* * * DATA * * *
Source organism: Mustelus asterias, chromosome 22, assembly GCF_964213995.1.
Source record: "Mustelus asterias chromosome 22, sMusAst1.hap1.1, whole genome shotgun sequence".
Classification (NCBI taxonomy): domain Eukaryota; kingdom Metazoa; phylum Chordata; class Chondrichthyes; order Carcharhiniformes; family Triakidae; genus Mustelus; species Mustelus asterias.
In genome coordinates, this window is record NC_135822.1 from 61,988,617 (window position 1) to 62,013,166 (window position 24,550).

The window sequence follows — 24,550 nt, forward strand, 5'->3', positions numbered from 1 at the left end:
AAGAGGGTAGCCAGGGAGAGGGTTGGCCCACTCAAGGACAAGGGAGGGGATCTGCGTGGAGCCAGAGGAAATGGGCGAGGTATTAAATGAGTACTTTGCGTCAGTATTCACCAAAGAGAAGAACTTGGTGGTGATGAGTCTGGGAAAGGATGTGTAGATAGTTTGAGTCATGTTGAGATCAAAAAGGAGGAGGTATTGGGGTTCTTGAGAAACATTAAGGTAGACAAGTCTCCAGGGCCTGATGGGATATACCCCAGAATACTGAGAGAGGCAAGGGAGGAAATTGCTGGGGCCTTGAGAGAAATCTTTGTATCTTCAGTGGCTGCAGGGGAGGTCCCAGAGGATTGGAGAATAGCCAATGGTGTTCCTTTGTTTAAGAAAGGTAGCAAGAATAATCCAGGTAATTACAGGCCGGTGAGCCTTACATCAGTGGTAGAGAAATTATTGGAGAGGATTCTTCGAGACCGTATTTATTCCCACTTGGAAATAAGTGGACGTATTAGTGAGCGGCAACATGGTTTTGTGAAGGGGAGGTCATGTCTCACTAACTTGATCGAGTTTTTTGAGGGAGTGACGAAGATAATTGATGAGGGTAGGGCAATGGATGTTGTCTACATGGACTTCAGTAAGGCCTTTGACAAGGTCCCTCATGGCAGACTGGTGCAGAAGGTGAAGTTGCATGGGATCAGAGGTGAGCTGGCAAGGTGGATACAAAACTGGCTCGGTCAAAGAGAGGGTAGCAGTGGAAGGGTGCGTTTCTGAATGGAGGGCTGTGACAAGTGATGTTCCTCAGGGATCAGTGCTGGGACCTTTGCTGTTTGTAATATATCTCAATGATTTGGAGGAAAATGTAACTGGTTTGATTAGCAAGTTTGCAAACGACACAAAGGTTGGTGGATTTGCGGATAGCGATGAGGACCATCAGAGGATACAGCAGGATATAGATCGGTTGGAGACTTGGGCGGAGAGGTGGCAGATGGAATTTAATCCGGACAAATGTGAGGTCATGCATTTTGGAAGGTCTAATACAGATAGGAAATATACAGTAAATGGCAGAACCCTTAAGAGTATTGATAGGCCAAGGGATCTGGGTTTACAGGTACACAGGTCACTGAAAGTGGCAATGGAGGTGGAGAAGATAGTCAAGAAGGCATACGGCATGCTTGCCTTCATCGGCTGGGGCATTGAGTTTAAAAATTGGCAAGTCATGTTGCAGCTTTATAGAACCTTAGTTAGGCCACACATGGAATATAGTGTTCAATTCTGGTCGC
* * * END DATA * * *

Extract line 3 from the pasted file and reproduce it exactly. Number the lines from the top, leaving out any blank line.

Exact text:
Classification (NCBI taxonomy): domain Eukaryota; kingdom Metazoa; phylum Chordata; class Chondrichthyes; order Carcharhiniformes; family Triakidae; genus Mustelus; species Mustelus asterias.